Based on the novel by Émile Zola, book and lyrics by Nona Shepphard, music by Craig Adams
With elemental passions to grab the attention, Émile Zola's epic, realist novel of love and murder is perfectly suited to adaptation.
As well as providing a gripping read, it has been turned into an unforgettable TV serial and more than one successful play. This latest two-hour long "radical adaptation", created by Nona Shepphard who also directs, is billed as a musical but has as much of the character of an opera, perhaps falling somewhere between Britten and Sondheim.
Refreshingly, it is performed in the tiny Finborough auditorium without microphones, which is becoming an increasing rarity these days outside opera houses.
The Finborough rarely fails to surprise and often delights with its small scale works that expand the space and viewers' horizons.
Weaving their way around Laura Cordery's busy wooden set that takes up much of the limited space, a dozen-strong cast including pianist / musical director / actor James Simpson somehow find enough room to fill the 19th century Parisian home of claustrophobically cosseting but chillingly memorable Mme Raquin, portrayed by Tara Hugo.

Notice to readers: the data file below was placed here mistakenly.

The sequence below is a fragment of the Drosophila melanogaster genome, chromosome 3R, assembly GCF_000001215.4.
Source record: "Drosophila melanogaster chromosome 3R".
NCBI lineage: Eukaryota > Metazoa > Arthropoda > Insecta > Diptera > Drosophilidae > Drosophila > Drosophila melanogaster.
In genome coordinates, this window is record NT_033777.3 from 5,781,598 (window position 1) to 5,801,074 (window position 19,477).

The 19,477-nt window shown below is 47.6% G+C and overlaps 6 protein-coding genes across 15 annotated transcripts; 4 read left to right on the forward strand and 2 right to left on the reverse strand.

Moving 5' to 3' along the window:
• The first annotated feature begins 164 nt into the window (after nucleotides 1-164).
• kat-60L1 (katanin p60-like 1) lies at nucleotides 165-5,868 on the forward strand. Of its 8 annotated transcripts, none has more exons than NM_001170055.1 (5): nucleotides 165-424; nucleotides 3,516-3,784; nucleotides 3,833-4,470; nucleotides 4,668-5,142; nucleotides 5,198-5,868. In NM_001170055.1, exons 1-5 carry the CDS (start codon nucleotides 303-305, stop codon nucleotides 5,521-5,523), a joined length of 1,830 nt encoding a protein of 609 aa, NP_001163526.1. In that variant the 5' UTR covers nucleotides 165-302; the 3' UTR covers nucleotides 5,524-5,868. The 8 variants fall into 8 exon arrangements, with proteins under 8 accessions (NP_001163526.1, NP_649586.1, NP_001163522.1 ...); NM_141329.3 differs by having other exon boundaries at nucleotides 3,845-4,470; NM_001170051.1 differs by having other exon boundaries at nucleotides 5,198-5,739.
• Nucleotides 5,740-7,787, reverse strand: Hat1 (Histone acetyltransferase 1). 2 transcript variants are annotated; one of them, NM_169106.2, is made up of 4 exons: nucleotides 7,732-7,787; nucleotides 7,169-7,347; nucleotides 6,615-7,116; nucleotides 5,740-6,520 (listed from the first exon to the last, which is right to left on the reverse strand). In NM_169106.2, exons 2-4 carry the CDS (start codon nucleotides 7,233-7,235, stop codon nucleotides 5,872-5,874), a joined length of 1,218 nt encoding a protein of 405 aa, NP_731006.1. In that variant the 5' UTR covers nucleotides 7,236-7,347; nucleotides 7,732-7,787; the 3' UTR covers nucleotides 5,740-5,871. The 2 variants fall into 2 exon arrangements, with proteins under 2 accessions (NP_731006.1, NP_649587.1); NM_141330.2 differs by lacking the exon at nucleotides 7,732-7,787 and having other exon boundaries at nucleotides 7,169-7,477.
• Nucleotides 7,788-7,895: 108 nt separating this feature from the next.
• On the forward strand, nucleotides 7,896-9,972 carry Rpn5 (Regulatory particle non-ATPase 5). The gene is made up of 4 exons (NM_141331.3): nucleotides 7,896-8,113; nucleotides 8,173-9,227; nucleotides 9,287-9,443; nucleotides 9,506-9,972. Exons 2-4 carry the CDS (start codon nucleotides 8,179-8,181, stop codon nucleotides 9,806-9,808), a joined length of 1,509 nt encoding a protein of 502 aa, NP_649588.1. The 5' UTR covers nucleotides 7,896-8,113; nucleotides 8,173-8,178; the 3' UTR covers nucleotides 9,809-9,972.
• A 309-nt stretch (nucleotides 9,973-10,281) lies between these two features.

She shares this with her timid son Camille played by Jeremy Legat and his almost silent cousin-wife Thérèse.
Julie Atherton's taciturn character seems even-handedly stony-hearted, whether in the company of husband, mother-in-law or domino-playing neighbours.
Just when one begins to imagine that no blood courses through her body at all, one Thursday evening at 8:22, Camille decides to bring home an old childhood friend, Ben Lewis's handsome Laurent.
The muscular, bearded painter, who earns a living alongside Camille as a railway clerk, seems innocent enough, despite a powerful singing voice.
However, once he and Thérèse find themselves alone, lust takes over with risk providing an exciting additional aphrodisiac. From that moment, the marriage must surely be doomed and an unforgettable tale unwinds.
By the end of two hours, all four lives have changed irrevocably and the audience will have been entranced by a timeless story delivered with great panache by all concerned.
In this version, the plot has been pared down and then enhanced with songs written to complement the harrowing subject matter rather than leave the audience humming.
The final result can occasionally get waylaid by Craig Adams's dark musical compositions but is a good mixture of Zola and light (but also very dark) opera that should satisfy fans of both genres and deserves to sell well.
Reviewer: Philip Fisher